Paighten Harkins: Utah police let me watch their training. This is what I saw.

“Shots Fired,” a collaboration between The Salt Lake Tribune and the PBS series FRONTLINE, gave viewers an unusual look at what new officers learn.

(Abby Ellis | FRONTLINE) Salt Lake Tribune reporter Paighten Harkins takes a photo at the scene of a police shooting.

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I’ve spent my career reporting on the justice system. I’ve done ride-alongs with officers. I’ve talked to them at crime scenes. I’ve followed them as they shopped with kids around the holidays. I’ve reported stories when they were accused of using excessive force.

A close family member led a law enforcement agency in Oklahoma. I’ve had other relatives join the ranks. I’ve had a few convicted of crimes.

I thought I had a well-rounded understanding of a police officer’s job. But over the past year, police in Utah allowed me and filmmaker Abby Ellis to witness something few outsiders get to see: police training.

Those scenes from the documentary “Shots Fired,” a collaboration between The Salt Lake Tribune and the PBS series FRONTLINE, resonated with people.

Utah’s Peace Officer Standards and Training, known as POST, believes in what they’re doing. So much so they let me and Ellis watch with the camera rolling. Then POST Director Maj. Scott Stephenson talked with our team at length, acknowledging that to an outside observer, some parts of the training may look like “we’re just training people to shoot,” but adding he believes their techniques are legitimate and necessary.

POST wasn’t the only group that let me watch. The Utah Fraternal Order of Police invited me to a training. The Utah Attorney General’s Office let me make use-of-force decisions in a virtual simulator. Last month, I attended and participated in mental health training with Davis County law enforcement.

Since they let me in, I thought I should let you in, too.

Observations on observing

In the documentary, there are plenty of shots of me watching scenarios play out. Even when the trainer is asking cadets if they could “kill a kid” or “shoot a grandma,” I look neutral. No expression. People have asked, what I was thinking?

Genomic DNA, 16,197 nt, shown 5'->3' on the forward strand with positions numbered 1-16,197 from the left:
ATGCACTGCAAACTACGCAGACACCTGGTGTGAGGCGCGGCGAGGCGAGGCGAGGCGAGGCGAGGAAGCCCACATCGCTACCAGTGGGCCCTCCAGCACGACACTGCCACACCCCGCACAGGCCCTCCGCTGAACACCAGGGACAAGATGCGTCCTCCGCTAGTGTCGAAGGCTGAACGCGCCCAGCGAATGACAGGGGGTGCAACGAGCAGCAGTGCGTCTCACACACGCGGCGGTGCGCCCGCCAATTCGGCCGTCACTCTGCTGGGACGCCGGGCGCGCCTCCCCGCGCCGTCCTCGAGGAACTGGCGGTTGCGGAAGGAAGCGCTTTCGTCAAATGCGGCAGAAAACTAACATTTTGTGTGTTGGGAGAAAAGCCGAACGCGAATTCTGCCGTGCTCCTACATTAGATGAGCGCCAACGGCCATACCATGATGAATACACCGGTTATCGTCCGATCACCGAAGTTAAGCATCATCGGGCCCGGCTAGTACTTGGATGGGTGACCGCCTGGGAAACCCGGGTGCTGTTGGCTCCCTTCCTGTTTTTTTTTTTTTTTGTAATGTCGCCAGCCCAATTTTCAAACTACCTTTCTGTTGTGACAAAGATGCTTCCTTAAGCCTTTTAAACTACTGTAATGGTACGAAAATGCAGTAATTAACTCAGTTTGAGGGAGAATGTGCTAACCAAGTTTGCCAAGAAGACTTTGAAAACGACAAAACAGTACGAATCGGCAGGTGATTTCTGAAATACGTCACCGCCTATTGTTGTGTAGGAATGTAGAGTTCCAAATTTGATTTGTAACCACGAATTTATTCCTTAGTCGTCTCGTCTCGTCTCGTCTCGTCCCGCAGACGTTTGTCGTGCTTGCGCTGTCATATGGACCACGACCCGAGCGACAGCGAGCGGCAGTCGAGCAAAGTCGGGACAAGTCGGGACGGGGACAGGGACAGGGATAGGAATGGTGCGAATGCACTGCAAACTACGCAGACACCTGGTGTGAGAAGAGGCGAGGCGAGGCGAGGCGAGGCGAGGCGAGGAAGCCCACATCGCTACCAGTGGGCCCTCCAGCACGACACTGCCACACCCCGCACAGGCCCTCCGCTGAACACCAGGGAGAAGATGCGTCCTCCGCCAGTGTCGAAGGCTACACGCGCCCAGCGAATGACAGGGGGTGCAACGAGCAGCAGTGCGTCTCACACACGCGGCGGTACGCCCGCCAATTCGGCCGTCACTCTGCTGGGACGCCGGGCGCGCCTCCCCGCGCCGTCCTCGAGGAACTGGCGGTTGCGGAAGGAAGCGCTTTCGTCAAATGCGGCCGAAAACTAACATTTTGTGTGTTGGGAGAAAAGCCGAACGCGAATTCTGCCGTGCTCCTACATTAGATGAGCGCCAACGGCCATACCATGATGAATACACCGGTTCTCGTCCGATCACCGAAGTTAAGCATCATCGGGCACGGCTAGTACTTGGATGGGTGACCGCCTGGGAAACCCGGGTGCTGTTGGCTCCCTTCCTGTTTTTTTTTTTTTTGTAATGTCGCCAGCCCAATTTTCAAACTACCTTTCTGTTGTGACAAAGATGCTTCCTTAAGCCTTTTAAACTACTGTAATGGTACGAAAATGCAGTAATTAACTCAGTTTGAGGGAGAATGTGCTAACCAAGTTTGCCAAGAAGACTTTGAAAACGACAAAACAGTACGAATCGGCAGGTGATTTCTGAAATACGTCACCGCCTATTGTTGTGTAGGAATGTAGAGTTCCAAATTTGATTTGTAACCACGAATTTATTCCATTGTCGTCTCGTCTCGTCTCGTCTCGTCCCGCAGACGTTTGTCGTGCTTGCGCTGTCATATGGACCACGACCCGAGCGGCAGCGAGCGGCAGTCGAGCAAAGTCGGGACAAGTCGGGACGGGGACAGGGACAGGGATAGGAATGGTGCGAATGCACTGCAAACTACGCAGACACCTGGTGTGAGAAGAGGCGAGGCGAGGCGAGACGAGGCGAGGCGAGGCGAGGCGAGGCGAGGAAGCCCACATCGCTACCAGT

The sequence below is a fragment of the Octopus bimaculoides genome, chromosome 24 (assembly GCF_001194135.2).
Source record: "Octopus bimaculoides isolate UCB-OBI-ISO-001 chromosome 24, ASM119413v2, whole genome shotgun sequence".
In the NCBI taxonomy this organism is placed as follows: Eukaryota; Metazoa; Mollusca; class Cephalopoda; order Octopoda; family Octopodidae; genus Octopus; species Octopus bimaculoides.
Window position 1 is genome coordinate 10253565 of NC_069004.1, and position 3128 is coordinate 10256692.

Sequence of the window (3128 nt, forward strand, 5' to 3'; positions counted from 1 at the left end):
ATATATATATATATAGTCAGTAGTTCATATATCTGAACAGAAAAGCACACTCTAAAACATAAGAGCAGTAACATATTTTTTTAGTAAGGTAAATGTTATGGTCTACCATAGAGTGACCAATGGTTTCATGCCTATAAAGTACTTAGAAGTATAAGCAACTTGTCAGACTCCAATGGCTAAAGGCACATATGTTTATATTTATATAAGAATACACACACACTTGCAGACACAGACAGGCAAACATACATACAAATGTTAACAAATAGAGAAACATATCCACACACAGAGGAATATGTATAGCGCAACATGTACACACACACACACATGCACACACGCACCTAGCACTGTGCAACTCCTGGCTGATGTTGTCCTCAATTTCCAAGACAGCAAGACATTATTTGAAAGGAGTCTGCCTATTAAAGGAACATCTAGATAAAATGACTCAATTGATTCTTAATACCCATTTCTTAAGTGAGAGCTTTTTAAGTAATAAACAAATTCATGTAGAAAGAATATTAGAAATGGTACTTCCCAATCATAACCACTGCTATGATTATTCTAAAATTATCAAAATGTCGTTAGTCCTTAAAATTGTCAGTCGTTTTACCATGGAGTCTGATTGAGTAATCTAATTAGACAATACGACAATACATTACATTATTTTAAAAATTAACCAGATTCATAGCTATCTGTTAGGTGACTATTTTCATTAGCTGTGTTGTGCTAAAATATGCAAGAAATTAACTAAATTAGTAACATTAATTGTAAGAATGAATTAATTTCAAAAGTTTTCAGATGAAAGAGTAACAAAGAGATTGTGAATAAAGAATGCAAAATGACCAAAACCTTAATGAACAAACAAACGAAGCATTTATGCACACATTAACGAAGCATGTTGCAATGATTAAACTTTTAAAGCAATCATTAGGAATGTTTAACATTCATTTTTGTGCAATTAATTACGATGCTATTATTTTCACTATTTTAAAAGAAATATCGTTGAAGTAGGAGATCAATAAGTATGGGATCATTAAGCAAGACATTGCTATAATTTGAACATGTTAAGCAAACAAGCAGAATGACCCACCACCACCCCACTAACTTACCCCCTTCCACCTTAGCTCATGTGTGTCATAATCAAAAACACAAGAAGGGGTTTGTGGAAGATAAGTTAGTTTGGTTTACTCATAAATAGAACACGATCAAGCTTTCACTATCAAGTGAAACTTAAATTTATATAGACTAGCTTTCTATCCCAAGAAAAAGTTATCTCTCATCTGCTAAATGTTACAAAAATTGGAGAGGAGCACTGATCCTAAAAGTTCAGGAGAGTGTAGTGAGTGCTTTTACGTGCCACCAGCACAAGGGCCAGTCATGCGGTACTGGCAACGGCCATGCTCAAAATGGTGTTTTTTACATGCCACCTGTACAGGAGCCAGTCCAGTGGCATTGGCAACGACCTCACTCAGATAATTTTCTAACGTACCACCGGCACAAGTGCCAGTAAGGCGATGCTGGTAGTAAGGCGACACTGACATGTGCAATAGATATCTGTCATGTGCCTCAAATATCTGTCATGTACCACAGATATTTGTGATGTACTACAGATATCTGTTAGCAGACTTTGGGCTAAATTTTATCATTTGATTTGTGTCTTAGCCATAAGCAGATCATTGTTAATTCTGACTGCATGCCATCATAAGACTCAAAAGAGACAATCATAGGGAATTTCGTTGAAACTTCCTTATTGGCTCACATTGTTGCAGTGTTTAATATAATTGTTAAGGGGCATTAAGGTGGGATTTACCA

The plain answer is I was trying to take in what I was seeing, what trainers were saying, how cadets received the information. Later that evening, when Ellis asked me what I thought, I struggled for what to say.

I thought about how I had felt the role-players portrayed mental illness in a way that was borderline insensitive, with some scenarios focused on people who see dragons and were soothed into compliance when officers convinced them their prescribed medications weren’t actually dragon eggs.

(Abby Ellis | FRONTLINE) Salt Lake Tribune Paighten Harkins watches cadets train at the Utah POST academy.

Fast forward a few months and doctors told my family that my grandmother has schizophrenia, and I realized some of her delusions were similar to what I was seeing officers respond to. For her, the pills weren’t dragon eggs, but poison.

The number of training scenarios involving shootings also stuck out. I wondered if this experience was what cadets expected when they signed up and I wondered if it made them more scared than they’d been before.

If you watched the film, or read my recent story on fear and police shootings, you know that POST defended its focus on high-risk, low-frequency scenarios.

They’re not the only ones. When I went through a police training simulator at the Utah Attorney General’s Office, I asked Training Director Scott Carver if this exposure to so many worst-case scenarios might make officers more afraid than they need to be.

“No, we have not experienced that or had that feedback from them. In fact, just the opposite,” he said. “They feel more confident.”

Others in law enforcement aren’t so sure.